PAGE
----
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Robotic Baby Seal Wins Top Award 86

SilentOneNCW writes "The BBC has an article up about everyone's favourite creature — the robotic baby seal. This seal, called Paro, is fitted with sensors beneath its fur and whiskers that allow it to respond to petting. The idea is that by utilizing these sensors and flapping its arms, it can engage in therapy for older patients in nursing homes. It has won a service prize from the Japanese government sponsored Robot Awards 2006. The awards were set up earlier this year by the Japanese government to promote research and development in the robotics industry. Robots are widely used in Japan and are seen as a way to help deal with an aging population, maintaining the labour force and helping care for the elderly."
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Robotic Baby Seal Wins Top Award

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  • why? (Score:2, Interesting)

    by Mike610544 ( 578872 ) on Saturday December 23, 2006 @12:01AM (#17345846)
    If there a pet shortage in Japan? Dogs/Cats also respond realistically when you interact with them. I might understand how they favor robots over unskilled immigrants for manual labor, but why subject the elderly to robot baby seals?!?
  • Cuter then the AIBO (Score:2, Interesting)

    by topherhenk ( 998915 ) on Saturday December 23, 2006 @12:04AM (#17345862)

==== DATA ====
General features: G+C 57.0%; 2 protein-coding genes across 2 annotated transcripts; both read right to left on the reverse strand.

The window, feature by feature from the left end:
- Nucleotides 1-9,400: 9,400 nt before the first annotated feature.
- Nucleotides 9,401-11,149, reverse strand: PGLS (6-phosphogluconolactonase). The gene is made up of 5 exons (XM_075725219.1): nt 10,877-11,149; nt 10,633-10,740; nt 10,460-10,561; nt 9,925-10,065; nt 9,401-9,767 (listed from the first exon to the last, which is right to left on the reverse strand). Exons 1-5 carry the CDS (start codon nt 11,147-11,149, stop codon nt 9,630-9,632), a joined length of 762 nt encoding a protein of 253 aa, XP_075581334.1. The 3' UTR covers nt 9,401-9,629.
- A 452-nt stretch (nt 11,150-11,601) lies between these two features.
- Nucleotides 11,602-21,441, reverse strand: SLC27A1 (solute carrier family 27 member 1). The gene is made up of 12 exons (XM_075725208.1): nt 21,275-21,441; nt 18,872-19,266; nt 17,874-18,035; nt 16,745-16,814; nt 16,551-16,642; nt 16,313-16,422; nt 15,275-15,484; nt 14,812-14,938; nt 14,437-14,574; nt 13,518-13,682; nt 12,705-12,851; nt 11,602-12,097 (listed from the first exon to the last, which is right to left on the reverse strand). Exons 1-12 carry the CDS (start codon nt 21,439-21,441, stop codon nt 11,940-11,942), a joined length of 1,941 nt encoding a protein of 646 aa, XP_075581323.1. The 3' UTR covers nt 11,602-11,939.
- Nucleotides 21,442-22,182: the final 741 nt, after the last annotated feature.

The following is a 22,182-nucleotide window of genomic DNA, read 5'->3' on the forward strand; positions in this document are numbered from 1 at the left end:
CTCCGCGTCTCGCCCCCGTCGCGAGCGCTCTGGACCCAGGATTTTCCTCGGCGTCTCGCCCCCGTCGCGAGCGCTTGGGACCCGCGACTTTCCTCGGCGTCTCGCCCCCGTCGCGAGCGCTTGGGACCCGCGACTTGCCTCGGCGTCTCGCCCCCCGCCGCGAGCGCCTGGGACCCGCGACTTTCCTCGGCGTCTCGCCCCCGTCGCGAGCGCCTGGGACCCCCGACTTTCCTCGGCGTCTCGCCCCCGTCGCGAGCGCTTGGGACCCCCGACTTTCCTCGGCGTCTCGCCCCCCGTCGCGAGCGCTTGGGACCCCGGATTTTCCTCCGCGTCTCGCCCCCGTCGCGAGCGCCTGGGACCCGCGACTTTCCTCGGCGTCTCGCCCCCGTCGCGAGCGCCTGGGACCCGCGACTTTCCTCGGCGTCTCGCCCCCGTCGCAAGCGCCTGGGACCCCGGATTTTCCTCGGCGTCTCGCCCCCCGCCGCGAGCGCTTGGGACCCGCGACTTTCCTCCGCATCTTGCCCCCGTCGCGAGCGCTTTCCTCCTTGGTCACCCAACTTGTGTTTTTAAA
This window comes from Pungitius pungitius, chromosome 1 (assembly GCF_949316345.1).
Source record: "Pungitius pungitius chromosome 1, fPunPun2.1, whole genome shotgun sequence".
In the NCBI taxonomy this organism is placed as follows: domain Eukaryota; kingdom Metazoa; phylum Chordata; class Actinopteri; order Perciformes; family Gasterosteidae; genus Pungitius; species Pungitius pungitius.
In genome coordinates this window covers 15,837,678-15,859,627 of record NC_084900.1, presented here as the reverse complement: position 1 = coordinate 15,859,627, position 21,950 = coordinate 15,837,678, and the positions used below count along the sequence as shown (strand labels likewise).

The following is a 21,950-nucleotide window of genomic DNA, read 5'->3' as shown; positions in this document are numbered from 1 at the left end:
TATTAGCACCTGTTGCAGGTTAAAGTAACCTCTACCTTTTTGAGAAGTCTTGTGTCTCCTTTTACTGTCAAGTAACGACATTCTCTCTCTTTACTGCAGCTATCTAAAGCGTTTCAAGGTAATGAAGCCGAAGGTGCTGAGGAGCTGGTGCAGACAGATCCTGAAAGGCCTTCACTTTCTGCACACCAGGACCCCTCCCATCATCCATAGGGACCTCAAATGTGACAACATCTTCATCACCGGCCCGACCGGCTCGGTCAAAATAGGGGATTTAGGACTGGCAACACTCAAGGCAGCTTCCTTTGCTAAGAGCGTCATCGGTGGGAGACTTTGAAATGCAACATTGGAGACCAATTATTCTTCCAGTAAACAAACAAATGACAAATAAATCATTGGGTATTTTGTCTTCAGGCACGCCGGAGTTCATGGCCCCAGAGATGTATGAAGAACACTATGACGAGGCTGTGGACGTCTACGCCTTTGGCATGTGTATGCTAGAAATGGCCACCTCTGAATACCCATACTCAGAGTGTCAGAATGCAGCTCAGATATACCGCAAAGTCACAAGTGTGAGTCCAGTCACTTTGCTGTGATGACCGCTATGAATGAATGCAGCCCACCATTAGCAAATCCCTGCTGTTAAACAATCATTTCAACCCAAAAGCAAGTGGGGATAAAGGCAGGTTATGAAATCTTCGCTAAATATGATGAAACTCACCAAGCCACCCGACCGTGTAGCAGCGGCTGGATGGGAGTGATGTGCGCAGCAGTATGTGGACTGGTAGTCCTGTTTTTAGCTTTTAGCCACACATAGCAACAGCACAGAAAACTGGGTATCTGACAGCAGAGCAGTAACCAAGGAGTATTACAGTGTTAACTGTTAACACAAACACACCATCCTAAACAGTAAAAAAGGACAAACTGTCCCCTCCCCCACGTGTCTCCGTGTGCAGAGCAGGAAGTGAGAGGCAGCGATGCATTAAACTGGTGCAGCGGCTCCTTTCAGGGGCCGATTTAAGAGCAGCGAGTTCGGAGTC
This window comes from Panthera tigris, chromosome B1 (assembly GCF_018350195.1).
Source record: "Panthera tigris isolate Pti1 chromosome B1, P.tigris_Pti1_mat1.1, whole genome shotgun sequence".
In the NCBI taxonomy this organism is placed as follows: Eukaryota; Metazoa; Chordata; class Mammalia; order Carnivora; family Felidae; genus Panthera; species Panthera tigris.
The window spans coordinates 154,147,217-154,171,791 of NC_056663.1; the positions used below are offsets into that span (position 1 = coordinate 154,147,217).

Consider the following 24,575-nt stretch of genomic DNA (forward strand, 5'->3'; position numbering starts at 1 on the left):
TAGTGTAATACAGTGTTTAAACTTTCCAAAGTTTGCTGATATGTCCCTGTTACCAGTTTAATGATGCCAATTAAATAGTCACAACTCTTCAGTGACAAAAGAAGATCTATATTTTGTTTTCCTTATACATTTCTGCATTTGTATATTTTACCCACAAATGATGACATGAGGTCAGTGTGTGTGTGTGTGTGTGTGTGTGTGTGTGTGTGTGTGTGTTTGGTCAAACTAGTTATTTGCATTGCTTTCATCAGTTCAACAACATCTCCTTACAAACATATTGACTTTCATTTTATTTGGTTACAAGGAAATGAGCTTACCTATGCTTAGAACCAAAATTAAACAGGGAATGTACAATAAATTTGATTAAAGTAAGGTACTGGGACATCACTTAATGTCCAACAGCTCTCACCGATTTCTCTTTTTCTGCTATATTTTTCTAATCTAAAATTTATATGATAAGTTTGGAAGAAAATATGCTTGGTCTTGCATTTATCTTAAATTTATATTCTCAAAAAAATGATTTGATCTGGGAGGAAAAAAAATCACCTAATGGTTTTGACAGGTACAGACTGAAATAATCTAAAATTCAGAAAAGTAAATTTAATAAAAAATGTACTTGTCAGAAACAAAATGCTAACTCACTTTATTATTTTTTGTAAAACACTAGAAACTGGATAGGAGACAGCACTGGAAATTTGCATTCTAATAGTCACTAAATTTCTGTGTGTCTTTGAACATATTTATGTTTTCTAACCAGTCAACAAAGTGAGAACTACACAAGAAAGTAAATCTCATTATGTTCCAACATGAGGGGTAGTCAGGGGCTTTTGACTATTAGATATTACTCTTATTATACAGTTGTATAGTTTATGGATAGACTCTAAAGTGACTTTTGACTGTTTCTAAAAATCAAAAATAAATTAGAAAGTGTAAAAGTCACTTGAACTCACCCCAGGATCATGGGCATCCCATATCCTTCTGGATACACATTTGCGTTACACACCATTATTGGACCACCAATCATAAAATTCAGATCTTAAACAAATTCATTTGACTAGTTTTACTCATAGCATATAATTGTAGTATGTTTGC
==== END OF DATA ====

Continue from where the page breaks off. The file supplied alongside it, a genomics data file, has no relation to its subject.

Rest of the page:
Nothing in the article seems that advanced. We had a spoon feeding robot for yrs in my grad school lab. The Rumba has been out for a while and the seal seems straight forward.
    It is interesting to see how different the robotics field is between the US and Japan. The US focuses on UAV's and others for the defense department/DHS or the space program. While the Japanese focus on human robotic interaction and humanoid robots.
  • Re:why? (Score:3, Interesting)

    by ScentCone ( 795499 ) on Saturday December 23, 2006 @02:02AM (#17346358)
    If there a pet shortage in Japan? Dogs/Cats also respond realistically when you interact with them.

    Anyone that's spent any real time interacting with actual dogs and cats is going to find something like this cold comfort indeed. Perhaps they're thinking of patients in the throws of dementia or something - or just assuming that a lot of elderly Japanese have never actually had a real animal in their lives.

    That being said, a lot of elderly patients have comprimised immune systems. And as nice as it is to have a real dog give you a friendly lick on the face, it's worth remembering that, without question, is was recently licking its ass.
  • Re:Perplexed (Score:3, Interesting)

    by Bottlemaster ( 449635 ) on Saturday December 23, 2006 @03:30AM (#17346714)
    And isn't the whole premise awfully condescending and insulting? If you want to help old people get over loneliness, why are you foisting toys on them rather than say, time with a real human being, or a real pet?
    I couldn't agree with you more.

    If I saw this product in a different context, I would think it was marketed at children. It's like a Furby but cute or something. I think robots that provide basic healthcare (washing, feeding, providing little cups of medicine) for the elderly are a wonderful idea, but I don't think interaction with another being can be replaced by simulation. When it comes to relationships, people need something real. I know that my cat isn't very intelligent, but how I interact with him actually affects him. It's less about how he reacts and more about how he feels. This is what makes our relationship meaningful. Even though he's just a cat.

    Toys are no substitute for pets, and pets are no substitute for people. But the gap between a toy and a pet and the gap between a pet and a human are incomparable.

I go on working for the same reason a hen goes on laying eggs. -- H.L. Mencken